Obesity and insulin resistance were shown to be independent risk factors for rapid progression of alcoholic hepatitis. Heavy drinkers who are overweight have a higher risk of developing cirrhosis [17]. To predict disease outcomes, several models are used. One of the most commonly used model is Maddrey’s discriminant function (DF) that is calculated as 4.6 × (prothrombin time patient − prothrombin time control) + serum bilirubin. A DF value >32 is indicative of potential short-term mortality around 20%–35% at one month [18]. The Model for End-Stage Liver Disease (MELD) also accurately predicts mortality with alcoholic hepatitis [19], with MELD score of 21 having a sensitivity of 75% and a specificity of 75% in predicting 90-day mortality. The age-bilirubin-INR-creatinine (ABIC) score estimates a 90-day risk of mortality, and categorizes patients into low (0%), intermediate (30%), and high (75%) risk of death [20]. The Lille model guides treatment decisions [21] with a score of >0.45 predicting 75% death at six months. Based on the Lille score, corticosteroid treatment can be stopped in those with no improvement after a week of therapy [22].

The presence of systemic inflammatory response syndrome (SIRS) is a major determinant of multiorgan failure and mortality in alcoholic hepatitis. Recently, Michelena et al. found that the 90-day mortality was significantly higher among patients with SIRS on admission [23]. Procalcitonin serum levels helped in identifying patients with infection, and lipopolysaccharide (LPS) levels could predict mortality and response to steroids in this study. As corticosteroid therapy can help a subpopulation of patients it is important to screen for infections and determine the risks/benefits of using steroids.

3. Pathogenesis

Studying alcoholic hepatitis in the past has been challenging as animal models that follow human pathophysiology have been lacking. Therefore, most of the data were generated and extrapolated from models of chronic alcoholic injury [24]. Recently, the Gao binge model was developed [25] that better approximates clinical conditions with elevation of serum ALT, AST, steatohepatitis with infiltration of neutrophils. This model induces mild injury and is not entirely consistent with alcoholic hepatitis that is observed in patients. It can however be useful to study some pathophysiological features of the disease. To uncover the precise pathomechanism of alcoholic hepatitis and develop new treatment targets, better animal models are still needed.

Ethanol in hepatocytes is oxidized by the cytosolic alcohol dehydrogenase (ADH) to form acetaldehyde. Mitochondrial aldehyde dehydrogenases (ALDH2) then further catalyzes the production of acetate. Acetaldehyde is highly toxic, playing an important role in adduct formation impairing hepatocyte secretory pathways [26], contributing to immune responses [27] and release of inflammatory cytokines [28]. Acetaldehyde and aldehydes can induce collagen synthesis by activation of transforming growth factor β (TGFβ)-dependent and independent profibrogenic pathways and activate hepatic stellate cells (HSCs) [29] leading to progressive fibrosis. Induction of the cytochrome P450 2E1 (CYP2E1) is also a key response to alcohol intake resulting in an increased production of reactive oxidative species (ROS), mainly H2O2 and superoxide anion [30]. In addition, Kupffer cells [31] and infiltrating neutrophils (through NADPH oxidase 2) are also important sources of ROS. Chronic alcohol exposure results in glutathione depletion (especially in the reduced form) accelerating the effects of ROS [32], leading to endoplasmic reticulum (ER) stress and cell death. In CYP2E1−/− mice [33] or by inhibition of CYP2E1 with clomethiazole alcoholic injury was prevented. However the clinical use of clomethiazole is limited because of potential of causing dependence. Studies using various antioxidants failed to demonstrate a clear benefit in alcoholic hepatitis with the potential exception of N-acetylcysteine (NAC) that reduced the rate of infections and hepatorenal syndrome in patients who were also treated with corticosteroids [34].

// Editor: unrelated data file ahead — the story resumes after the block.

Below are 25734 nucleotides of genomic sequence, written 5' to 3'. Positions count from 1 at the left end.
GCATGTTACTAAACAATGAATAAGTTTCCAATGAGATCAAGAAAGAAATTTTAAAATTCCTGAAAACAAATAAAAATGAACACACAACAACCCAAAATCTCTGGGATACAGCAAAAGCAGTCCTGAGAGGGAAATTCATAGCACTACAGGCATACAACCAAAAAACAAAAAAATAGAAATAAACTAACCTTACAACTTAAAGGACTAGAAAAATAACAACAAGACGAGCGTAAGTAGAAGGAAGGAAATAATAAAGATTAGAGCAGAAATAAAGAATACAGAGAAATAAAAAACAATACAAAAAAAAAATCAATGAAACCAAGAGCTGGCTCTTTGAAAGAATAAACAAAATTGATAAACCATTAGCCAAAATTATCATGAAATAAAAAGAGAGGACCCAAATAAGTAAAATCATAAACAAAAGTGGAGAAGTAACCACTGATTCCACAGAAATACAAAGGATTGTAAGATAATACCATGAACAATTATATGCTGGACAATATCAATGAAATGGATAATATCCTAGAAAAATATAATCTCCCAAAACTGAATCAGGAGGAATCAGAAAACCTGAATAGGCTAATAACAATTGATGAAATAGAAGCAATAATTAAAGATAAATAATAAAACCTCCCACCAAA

Alcohol causes significant changes in the gut microbiota resulting in an altered balance of pathogenic and commensal organisms [35]. As the intestinal mucosal barrier becomes disrupted in alcoholic patients, LPS from gram-negative bacteria can reach the liver and significantly contribute to inflammatory and fibrogenic processes. Recently, gut dysbiosis was shown to induce tumor necrosis factor alpha receptor I (TNFRI) signaling in intestinal epithelial cells that in turn, resulted in the disruption of the intestinal barrier. Although these studies were performed in the chronic Lieber-deCarli model, they may have bearing on the etiopathogenesis of alcoholic hepatitis [36]. In the liver the activation of Kupffer cells by LPS enhances toll like receptor 4 (TLR4) signaling and secretion of pro-inflammatory cytokines, such as IL-1, IL-6 and TNFα, which act on surrounding hepatocytes and stellate cells, as well as elicit adaptive immune responses. In several studies selective intestinal decontamination with antibiotics or prebiotics has shown to reduce plasma endotoxin levels and to prevent liver injury in animal models [35,37]. CD14 a co-receptor for LPS also plays a significant role as CD14−/− mice were resistant to alcohol-induced liver injury [38].

Several studies have established that both innate and adaptive immune responses are dysregulated in alcoholic hepatitis. Recently, investigators found a predominance of proinflammatory Th1 responses in alcoholic hepatitis compared to alcoholic cirrhosis [39]. Further studies therefore are required to develop targeted therapy to inhibit Th1 responses. It also has been observed that antibacterial immune responses are impaired in patients with alcoholic hepatitis. Markwick et al. have shown that lymphocytes from patients with alcoholic hepatitis express high levels of immune inhibitory receptors Programmed Cell Death 1 (PD1), and the T-cell immunoglobulin and Mucin Domain-containing Protein 3 (TIM3). As a result the levels of interferon gamma (IFNγ) were decreased whereas IL-10 production increased in response to endotoxins [40]. Targeting these receptors therefore could be a novel strategy to treat alcoholic hepatitis.